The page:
|The Answers to Your Brake Maintenance Questions|
|Written by Jacqueline Shipe|
|Thursday, 24 February 2011 09:46|
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What parts are involved in the braking system?
The average brake system on Cessna airplanes consists of a reservoir/master cylinder at each of the pilot’s rudder pedals, linkage to connect the copilot’s rudder pedals to the brake system, brake lines and hoses, wheel cylinders, and the brake linings and discs.
What maintenance does the master cylinder need?
The master cylinder/reservoir rarely requires maintenance other than replenishing the fluid if it is low.
What can I do to prevent and/or fix leaks?
The wheel cylinders are generally the area where leaks develop. These leaks can be from the o-ring that seals the piston, a loose line connection, or a crack in the housing of the wheel cylinder itself. The most common place for a crack to form is out from where the brake bleeder assembly threads into the cylinder. Cracks form here because the wheel cylinder housing is made from aluminum while the bleeder assembly is steel with a tapered thread; if the bleeder assembly is over-tightened, it cracks the wheel cylinder, causing a leak around the bottom of the assembly.
Although this is the most common type of leak, leaks can occur for other reasons. Most of these problems require the o-ring to be replaced. One problem is that worn brake linings or discs allow the piston to move out further than normal, causing the o-rings to leak.
Other problems occur because the piston gets rough spots around the edges over time and has to be sanded with a lightly abrasive paper. The wheel cylinder housing also gets pits and high places and needs to be smoothed out. Sometimes the housing gets so pitted or worn that it leaks even with a new o-ring and has to be replaced. These are pretty expensive items when purchased new. Once and awhile salvage yards have them but they are often almost as worn as the ones that came off.
Occasionally, the aluminum line connecting the fuselage fitting with the wheel cylinder will chafe on the gear leg or the aluminum fairing installed around the leg and causes a leak. If this happens, it’s best to replace the line rather than trying to repair it.
How do I bleed the brakes?
Each master cylinder is connected directly to its appropriate wheel cylinder. There are no other lines interconnected with tee fittings to transfer fluid anywhere else. This makes the Cessna brake system very easy to bleed compared to other makes.
To bleed the brakes, connect a pump-style filler can with a small clear hose over the bleeder on the wheel cylinder. The bleeder should be wiped off and cleaned before connecting the hose to be sure no dirt is pumped into the system. The fluid should be pumped out to the end of the hose before connecting it to prevent pumping air into the system. A rag can be wrapped around the body of the master cylinder behind the rudder pedal to catch excess fluid. The top of the master cylinder should be wiped off to prevent dust from entering the reservoir. Remove the plastic filler plug and pump fluid up from the wheel cylinder bleeder until it runs out the top of the master cylinder reservoir. The rag should catch the fluid unless there is a lot of it. Excess fluid should be wiped off carpet or upholstery, but it won’t hurt a thing if a little spills down into the floor panels because it actually is a great corrosion preventative.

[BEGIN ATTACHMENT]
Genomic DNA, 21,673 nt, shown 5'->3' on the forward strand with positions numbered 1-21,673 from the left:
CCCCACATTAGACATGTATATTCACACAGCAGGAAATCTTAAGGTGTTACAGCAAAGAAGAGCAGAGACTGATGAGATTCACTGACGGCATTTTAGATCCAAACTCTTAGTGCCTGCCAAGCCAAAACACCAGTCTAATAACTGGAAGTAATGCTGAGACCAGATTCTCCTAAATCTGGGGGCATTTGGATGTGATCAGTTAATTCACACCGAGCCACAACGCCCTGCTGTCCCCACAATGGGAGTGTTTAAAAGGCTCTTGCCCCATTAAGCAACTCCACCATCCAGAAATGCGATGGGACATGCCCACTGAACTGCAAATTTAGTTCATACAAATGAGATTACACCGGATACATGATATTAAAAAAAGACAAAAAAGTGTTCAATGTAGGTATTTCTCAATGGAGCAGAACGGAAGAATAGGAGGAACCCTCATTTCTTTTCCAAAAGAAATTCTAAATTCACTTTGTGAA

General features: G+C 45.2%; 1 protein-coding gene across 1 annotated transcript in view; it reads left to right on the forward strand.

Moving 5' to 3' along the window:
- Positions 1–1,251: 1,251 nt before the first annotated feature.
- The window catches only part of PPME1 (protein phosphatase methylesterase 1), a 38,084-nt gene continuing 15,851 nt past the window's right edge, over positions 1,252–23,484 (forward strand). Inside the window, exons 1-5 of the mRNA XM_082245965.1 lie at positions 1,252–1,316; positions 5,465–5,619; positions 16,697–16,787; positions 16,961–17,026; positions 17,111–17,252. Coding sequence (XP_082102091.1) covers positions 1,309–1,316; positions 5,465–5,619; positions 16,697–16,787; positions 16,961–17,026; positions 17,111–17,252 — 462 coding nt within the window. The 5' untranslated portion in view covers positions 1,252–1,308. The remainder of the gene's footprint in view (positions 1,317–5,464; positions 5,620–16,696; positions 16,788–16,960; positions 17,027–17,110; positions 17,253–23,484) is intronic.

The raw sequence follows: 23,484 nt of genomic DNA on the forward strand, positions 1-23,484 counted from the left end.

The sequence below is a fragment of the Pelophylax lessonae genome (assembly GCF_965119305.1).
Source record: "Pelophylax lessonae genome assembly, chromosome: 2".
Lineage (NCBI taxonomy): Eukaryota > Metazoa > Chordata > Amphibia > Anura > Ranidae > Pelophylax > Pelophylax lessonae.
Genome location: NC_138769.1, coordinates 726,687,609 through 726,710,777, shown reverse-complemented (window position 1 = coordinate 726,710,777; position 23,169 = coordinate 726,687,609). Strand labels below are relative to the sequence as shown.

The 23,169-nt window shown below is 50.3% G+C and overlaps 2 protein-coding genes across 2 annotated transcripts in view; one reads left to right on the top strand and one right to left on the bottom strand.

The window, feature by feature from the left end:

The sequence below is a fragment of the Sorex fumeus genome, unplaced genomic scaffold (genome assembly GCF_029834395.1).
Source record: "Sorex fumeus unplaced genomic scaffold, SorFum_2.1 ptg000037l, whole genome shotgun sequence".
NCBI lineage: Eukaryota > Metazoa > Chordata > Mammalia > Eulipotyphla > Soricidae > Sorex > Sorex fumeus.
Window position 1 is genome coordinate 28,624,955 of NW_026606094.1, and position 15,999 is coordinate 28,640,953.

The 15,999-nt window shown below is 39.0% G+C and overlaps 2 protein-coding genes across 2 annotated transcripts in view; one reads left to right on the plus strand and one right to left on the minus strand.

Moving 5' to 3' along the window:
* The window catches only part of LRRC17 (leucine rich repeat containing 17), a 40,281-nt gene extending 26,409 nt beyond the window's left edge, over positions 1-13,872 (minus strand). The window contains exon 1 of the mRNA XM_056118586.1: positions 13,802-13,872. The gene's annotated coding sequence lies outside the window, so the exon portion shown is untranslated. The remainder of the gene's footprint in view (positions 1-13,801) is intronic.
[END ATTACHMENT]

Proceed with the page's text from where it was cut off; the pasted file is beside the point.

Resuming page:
What can I do to release a stuck parking brake?
The parking brake system on the 150 and 152 models seems to have been a bad design. The brakes won’t release properly even though the parking brake has been pushed back in. Usually one or both wheel cylinders lock up after the plane has taxied forward just a short distance. If this happens, the only way to get them to release is to crack open one of the lines or open the bleeder for just a second to release the pressure. Several flight schools and rental aircraft owners placard them as inoperative or remove the knob altogether so that it doesn’t cause a problem.
Can I use a different fluid than 5606?
The brake fluid used in general aviation airplanes is 5606 red hydraulic oil. Automotive brake fluid causes 5606 to congeal if it comes in contact with it and it also causes the o-rings in the system to swell up. This can result in an extremely hard pedal but absolutely no braking action because the wheel cylinder remains stuck in place. No one should ever attempt to service the reservoir with any other fluid but 5606. Struts and shimmy dampeners also use 5606 fluid.
What precautions should I take when servicing the brake linings?
Brake linings are held on the backing plate with two or more steel rivets. A special brake tool is used to push out the old rivets and flare the end of the new ones. Care has to be taken not to over tighten the new rivets. This can cause either the lining itself or the flared part of the rivet to crack. Under tightening can allow the lining to scoot and chatter on the backing plate.
Brake disc replacement requires removal of the wheel assembly. The disc manufacturer has minimum thicknesses and wear limits established for linings and discs. The discs occasionally develop cracks in them and have to be replaced prior to these limits. The cracks typically form from the outer edge and progress in toward the center. Sudden cooling of a hot disc causes some cracks. For that reason, I try to avoid taxiing through puddles, especially after landing when the brakes have been used.
Aircraft brakes have a very important job. A little maintenance on the brake system will keep everything in top shape so that the airplane stops when needed — a tradeoff any aircraft owner should be happy to make.
From the April 2010 issue of Cessna Owner
|Last Updated ( Thursday, 24 February 2011 09:48 )|